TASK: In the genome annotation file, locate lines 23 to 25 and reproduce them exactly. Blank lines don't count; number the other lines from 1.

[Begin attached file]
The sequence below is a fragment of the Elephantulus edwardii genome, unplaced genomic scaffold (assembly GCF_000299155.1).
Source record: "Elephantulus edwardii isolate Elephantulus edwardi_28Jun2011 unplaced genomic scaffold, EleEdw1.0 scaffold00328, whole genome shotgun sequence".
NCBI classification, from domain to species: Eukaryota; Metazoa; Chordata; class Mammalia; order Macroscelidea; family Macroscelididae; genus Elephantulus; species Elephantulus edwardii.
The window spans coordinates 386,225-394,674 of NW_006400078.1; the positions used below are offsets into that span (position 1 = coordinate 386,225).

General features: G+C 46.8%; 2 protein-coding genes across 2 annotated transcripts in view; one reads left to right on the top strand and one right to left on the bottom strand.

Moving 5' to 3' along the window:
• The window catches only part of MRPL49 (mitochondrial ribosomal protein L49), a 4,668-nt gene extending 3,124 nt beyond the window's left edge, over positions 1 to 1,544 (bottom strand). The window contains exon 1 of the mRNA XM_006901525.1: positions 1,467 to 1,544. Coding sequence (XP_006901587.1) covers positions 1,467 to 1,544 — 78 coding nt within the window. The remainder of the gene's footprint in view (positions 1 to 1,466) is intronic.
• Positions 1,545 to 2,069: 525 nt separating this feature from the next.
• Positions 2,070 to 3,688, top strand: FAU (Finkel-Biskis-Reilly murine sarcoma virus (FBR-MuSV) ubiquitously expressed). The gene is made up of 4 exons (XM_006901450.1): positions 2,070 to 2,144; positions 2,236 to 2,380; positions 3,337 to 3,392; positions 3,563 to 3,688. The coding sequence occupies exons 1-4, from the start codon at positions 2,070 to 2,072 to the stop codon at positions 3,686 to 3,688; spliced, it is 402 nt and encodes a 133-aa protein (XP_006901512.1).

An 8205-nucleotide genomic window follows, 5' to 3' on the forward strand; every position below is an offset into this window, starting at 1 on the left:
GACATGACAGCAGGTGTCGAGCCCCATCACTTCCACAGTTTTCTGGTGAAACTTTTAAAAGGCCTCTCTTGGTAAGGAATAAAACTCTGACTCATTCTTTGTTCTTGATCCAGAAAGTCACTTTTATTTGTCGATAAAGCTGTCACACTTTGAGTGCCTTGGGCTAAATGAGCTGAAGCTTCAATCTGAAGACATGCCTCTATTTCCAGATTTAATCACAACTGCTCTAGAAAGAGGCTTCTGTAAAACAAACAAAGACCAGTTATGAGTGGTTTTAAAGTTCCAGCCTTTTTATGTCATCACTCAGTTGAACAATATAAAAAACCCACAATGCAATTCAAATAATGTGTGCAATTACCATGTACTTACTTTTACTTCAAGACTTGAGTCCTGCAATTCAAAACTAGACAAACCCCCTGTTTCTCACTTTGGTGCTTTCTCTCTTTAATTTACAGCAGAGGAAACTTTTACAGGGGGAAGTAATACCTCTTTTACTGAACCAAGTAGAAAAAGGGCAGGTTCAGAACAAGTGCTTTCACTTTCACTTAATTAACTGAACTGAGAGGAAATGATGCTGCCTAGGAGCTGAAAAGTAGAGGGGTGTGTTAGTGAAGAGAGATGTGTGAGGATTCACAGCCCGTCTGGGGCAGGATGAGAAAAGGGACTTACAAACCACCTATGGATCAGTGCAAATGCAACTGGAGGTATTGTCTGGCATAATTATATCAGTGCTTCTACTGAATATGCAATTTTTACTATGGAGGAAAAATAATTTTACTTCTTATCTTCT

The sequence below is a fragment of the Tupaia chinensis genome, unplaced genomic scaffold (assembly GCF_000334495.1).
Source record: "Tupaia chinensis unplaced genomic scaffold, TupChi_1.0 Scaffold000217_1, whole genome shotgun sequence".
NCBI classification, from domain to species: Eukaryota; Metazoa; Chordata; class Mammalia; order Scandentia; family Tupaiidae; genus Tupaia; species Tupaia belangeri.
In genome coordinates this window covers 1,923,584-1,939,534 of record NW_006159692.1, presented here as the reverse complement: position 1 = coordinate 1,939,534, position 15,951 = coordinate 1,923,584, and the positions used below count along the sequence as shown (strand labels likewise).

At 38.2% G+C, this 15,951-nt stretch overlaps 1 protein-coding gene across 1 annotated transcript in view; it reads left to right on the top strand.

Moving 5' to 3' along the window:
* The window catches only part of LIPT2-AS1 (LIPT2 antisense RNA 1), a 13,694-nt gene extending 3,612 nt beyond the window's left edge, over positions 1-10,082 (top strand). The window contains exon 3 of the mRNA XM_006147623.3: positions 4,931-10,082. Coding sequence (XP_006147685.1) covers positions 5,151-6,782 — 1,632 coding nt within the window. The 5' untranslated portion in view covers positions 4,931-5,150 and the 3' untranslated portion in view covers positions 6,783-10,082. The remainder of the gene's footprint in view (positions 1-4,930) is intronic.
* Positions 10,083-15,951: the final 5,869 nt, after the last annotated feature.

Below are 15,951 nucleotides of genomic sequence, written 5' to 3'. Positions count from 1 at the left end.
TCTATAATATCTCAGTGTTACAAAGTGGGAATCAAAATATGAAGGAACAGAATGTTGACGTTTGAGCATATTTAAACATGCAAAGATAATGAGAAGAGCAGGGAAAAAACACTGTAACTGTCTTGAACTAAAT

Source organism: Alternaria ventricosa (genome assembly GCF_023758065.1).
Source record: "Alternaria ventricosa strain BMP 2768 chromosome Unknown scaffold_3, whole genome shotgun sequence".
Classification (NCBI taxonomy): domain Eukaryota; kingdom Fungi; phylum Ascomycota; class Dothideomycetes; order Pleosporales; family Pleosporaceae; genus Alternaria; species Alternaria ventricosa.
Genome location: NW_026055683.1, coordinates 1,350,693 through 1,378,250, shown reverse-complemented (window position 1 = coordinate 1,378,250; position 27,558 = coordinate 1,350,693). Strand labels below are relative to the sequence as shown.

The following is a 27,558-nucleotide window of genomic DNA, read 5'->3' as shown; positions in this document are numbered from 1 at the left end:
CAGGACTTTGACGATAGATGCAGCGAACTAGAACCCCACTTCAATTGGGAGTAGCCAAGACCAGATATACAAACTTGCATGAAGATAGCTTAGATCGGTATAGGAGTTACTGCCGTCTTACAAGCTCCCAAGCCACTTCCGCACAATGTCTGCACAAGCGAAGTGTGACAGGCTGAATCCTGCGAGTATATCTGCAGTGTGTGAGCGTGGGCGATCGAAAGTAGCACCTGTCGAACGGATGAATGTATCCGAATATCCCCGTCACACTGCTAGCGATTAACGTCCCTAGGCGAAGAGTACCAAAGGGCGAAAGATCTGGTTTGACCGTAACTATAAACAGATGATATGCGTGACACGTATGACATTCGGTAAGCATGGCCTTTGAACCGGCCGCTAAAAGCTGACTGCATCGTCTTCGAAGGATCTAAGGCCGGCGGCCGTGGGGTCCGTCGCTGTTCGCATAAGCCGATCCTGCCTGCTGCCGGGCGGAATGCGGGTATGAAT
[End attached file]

Source record: "Alternaria ventricosa strain BMP 2768 chromosome Unknown scaffold_3, whole genome shotgun sequence".
Classification (NCBI taxonomy): domain Eukaryota; kingdom Fungi; phylum Ascomycota; class Dothideomycetes; order Pleosporales; family Pleosporaceae; genus Alternaria; species Alternaria ventricosa.
Genome location: NW_026055683.1, coordinates 1,350,693 through 1,378,250, shown reverse-complemented (window position 1 = coordinate 1,378,250; position 27,558 = coordinate 1,350,693). Strand labels below are relative to the sequence as shown.